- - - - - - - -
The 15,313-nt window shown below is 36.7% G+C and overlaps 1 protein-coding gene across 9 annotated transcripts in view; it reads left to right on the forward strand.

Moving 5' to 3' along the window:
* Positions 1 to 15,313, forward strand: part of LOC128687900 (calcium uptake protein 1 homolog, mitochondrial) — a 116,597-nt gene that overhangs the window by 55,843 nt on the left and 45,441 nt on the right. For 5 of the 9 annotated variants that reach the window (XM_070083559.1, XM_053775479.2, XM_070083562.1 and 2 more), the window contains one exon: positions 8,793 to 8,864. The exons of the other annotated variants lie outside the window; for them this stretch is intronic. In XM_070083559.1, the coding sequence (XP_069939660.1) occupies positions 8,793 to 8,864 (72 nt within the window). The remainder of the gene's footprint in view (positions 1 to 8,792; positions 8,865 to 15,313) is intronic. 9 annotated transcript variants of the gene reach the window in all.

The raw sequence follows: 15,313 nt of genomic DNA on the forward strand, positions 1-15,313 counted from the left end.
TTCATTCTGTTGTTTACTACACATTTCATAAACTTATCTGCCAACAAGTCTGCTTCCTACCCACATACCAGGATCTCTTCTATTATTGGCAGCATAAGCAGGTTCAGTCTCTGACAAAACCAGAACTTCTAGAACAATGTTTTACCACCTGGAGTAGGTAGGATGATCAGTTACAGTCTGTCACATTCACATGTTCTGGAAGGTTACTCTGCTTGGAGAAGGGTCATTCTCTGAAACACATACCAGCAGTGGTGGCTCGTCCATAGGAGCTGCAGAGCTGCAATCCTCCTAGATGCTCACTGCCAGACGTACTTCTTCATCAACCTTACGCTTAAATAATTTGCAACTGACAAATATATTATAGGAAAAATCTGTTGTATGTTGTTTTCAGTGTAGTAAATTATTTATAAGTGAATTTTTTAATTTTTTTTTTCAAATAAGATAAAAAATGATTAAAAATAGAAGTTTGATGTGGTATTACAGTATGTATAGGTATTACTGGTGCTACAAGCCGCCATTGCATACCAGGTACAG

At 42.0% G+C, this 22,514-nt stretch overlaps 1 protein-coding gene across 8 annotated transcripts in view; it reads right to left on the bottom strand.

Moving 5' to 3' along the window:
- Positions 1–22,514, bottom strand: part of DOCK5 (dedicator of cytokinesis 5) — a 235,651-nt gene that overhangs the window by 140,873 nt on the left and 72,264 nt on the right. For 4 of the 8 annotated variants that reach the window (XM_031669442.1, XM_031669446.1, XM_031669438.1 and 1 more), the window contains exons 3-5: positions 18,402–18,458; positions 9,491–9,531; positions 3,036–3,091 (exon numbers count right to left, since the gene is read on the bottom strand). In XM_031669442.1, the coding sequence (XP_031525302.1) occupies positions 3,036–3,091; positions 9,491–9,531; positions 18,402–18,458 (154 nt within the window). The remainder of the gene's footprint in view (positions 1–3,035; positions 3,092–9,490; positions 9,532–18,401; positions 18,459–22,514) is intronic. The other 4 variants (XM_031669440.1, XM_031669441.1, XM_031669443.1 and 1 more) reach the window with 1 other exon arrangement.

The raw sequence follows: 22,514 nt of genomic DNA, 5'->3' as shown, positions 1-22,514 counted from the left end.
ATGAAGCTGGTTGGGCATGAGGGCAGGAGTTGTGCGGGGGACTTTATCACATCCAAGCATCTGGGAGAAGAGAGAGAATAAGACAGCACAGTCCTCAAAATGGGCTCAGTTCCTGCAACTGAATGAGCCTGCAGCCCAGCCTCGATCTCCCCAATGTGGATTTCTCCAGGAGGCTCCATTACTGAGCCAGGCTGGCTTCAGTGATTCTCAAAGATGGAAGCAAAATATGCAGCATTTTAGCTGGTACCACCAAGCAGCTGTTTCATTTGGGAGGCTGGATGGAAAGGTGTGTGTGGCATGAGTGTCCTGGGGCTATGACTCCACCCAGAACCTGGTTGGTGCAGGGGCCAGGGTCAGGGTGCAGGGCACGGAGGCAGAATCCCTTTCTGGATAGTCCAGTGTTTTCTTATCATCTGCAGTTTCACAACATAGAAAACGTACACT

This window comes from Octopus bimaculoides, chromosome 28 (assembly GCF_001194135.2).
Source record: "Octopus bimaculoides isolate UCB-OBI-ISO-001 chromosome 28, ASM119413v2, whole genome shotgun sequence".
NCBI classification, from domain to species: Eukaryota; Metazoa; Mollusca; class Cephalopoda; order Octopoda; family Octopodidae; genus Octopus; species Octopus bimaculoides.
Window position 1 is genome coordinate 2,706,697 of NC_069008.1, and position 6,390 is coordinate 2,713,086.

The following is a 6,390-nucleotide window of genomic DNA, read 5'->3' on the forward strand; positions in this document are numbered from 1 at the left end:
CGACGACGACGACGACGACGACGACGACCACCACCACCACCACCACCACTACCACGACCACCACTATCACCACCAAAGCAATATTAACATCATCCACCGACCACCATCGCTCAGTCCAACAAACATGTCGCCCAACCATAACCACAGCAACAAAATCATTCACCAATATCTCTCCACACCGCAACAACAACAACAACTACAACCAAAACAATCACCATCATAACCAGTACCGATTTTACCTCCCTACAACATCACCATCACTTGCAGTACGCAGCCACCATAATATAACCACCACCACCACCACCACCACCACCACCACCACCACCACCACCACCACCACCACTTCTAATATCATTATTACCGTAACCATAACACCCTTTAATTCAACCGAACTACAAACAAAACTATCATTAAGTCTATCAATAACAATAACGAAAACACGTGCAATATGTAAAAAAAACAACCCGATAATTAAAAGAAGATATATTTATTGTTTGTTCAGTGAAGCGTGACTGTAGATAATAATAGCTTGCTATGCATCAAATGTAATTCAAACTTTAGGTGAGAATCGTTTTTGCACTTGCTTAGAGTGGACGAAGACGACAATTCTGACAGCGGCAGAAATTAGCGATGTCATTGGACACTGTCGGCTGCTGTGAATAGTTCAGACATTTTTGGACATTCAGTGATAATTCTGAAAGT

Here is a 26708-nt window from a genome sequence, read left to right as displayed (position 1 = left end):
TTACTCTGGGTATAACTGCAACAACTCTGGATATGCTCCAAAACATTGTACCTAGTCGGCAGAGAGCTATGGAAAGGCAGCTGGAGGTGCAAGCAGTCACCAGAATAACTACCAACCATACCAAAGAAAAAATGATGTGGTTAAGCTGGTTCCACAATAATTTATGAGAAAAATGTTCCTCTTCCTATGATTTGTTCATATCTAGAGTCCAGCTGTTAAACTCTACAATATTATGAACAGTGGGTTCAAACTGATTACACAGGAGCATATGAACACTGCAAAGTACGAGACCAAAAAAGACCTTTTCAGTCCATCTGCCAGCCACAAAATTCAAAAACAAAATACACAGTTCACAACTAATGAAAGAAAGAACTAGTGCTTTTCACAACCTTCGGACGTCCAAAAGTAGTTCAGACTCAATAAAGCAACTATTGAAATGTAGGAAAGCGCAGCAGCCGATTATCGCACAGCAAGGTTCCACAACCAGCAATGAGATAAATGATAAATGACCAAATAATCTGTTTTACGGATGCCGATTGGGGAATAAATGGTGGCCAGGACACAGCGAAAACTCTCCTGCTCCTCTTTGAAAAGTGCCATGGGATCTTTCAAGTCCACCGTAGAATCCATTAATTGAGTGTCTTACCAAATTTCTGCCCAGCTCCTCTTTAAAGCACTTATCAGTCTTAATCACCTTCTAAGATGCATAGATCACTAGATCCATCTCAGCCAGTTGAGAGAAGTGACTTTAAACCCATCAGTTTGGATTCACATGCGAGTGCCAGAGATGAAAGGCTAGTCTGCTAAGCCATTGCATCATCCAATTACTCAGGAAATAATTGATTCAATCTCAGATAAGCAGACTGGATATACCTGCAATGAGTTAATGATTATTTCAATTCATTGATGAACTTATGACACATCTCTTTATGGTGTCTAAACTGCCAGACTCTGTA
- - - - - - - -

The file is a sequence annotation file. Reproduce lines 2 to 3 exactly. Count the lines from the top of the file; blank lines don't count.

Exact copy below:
Moving 5' to 3' along the window:
* Positions 1 to 15,313, forward strand: part of LOC128687900 (calcium uptake protein 1 homolog, mitochondrial) — a 116,597-nt gene that overhangs the window by 55,843 nt on the left and 45,441 nt on the right. For 5 of the 9 annotated variants that reach the window (XM_070083559.1, XM_053775479.2, XM_070083562.1 and 2 more), the window contains one exon: positions 8,793 to 8,864. The exons of the other annotated variants lie outside the window; for them this stretch is intronic. In XM_070083559.1, the coding sequence (XP_069939660.1) occupies positions 8,793 to 8,864 (72 nt within the window). The remainder of the gene's footprint in view (positions 1 to 8,792; positions 8,865 to 15,313) is intronic. 9 annotated transcript variants of the gene reach the window in all.